Great stories always involve a battle between the forces of nature: Good vs. Evil; Heroes and Villains.
Kyle Busch isn’t called “Rowdy” because he parties till dawn. He rocks and rolls to a different universe, often contentious and unfiltered. If that makes him “evil,” so be it. But the bottom line is that he is good for a sport whose participants have become a bit homogenized over the years.
So consider it a good thing that Busch won at Texas this past weekend, his 44th NASCAR Cup victory overall.
It sets up a nice narrative for the playoffs down the road when he tangles with long-time rival Kevin Harvick, another prickly pear, among others.
Bring it, boys.
It had been a bittersweet season for Busch before Texas after finishing second in three of the previous four races with veteran crew chief Adam Stevens.
The tempestuous kind, Busch had an excellent filter of perspective from owner Joe Gibbs.
“Those are long weeks,” Gibbs said in Texas. “He’s upset afterward. During the week, we have our competition meeting. … Kyle’s got a lot of confidence in Adam and our team, but it is frustrating when you feel like — second sometimes, you know, it’s so hard.
“Then when you have several of those, you just kind of feel like it kind of builds up.”
It can, and it did.
The frustration spilled over to Twitter a few weeks ago after Busch was criticized for apparently blowing off the Fox Sports post-race crew after finishing third. In reality, the Fox team missed its window of opportunity to interview Busch, and it wasn’t incumbent on him to stick around and wait.
It turned into a contentious sparring session in cyberspace.
“Enjoy @KyleBusch engaging the haters along with his fans on twitter. Regardless of your opinion on him, he is great for @NASCAR,” tweeted Dale Earnhardt Jr. “Never boring. Makes my new job easier.”
It makes everyone’s job easier in NASCAR except for the drivers trying to keep up. Busch already has one Cup title from 2015 and is definitely in the mix for another early in the season.
He goes to Bristol this week as the points leader, with a rowdy round of momentum.
“As much as I love to win and hate to lose, it obviously feels a heck of a lot better when you can be in this (media) room talking about a win rather than a second or third, something like that, like we have been the past six weeks,” Busch said.
No worries anymore. See you in the playoffs, and bring your contentious party hat.
We will start with the standard disclaimer: Stick to driving, kids!
That said, it was a pretty cool experience for a number of Ford team NASCAR drivers to play flag football at Dallas Cowboys’ indoor practice facility.
The pickup crew included Clint Bowyer, Ryan Blaney, Brad Keselowski, Trevor Bayne, Aric Almirola, Ricky Stenhouse Jr., Paul Menard, Joey Logano, Matt DiBenedetto, Michael McDowell, David Ragan and Kurt Busch.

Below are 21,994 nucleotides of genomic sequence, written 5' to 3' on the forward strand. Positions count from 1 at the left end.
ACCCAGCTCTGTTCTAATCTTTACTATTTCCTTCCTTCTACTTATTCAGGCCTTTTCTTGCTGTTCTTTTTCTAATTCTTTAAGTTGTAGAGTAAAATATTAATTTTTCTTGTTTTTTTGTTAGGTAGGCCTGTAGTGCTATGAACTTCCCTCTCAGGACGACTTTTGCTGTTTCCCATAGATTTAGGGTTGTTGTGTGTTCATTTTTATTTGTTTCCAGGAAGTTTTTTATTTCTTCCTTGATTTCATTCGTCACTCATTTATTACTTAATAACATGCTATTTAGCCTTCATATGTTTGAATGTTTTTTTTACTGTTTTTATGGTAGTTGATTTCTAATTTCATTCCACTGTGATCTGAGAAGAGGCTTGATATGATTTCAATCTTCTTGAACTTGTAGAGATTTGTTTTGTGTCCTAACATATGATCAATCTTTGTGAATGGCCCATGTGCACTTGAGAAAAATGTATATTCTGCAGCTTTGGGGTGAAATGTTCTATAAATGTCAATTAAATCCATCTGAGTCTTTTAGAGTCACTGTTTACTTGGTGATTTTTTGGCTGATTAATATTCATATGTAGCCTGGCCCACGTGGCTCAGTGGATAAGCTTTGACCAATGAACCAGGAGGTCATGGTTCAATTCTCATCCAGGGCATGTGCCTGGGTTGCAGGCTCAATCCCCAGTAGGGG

“They opened it to us a lot,” Blaney said. “Ford and the Cowboys made that happen. Played flag football. I never played flag football as a kid. I think that was 7-on-7. It’s good that there were 11 players on each side. It’s a big field. That’s a lot of ground to cover. We were huffing and puffing. It was a good time. Nobody got hurt. Clint didn’t throw up.”
Consider that a win, kids.
Now go back to driving, please.
It was another thumbs-down week for seven-time Cup champion Jimmie Johnson, still looking for his competitive mojo this season.
Johnson was involved in a multi-car crash on Lap 176 at Texas and finished 35th. Johnson dropped to 21st in the standings.
“Yeah, by the time I saw what went on the No. 11 (Denny Hamlin) was backwards and smoking the tires coming up the track,” Johnson said. “I knew where his arc was taking him and I knew that I was in trouble in the outside lane and going to get into him some.
“And then the crash just kind of continued from there. … We will get back to our winning ways soon.”
Truth or wishful thinking?
Keep an eye on Daniel Suarez this weekend as he deals with a thumb injury that could impact his performance.
Suarez was involved in a multi-car wreck last weekend. Suarez posted a video after the race showing his left hand wrapped in a splint. He was scheduled to have it looked at more closely by a doctor this week.
“The impact on Lap 2 hurt my thumb a little bit,” Suarez said in the video. “I just left the care center at the track. Should be good, but I think they’ll look at it later in the week and see what we’ve got going on.”
Monster Energy will remain the title sponsor of the Cup Series through next year based on an extension announced Tuesday. After that, according to Associated Press, NASCAR intends to re-evaluate how it sells its sponsorship. The Monster contract is estimated to be worth $20 million annually.
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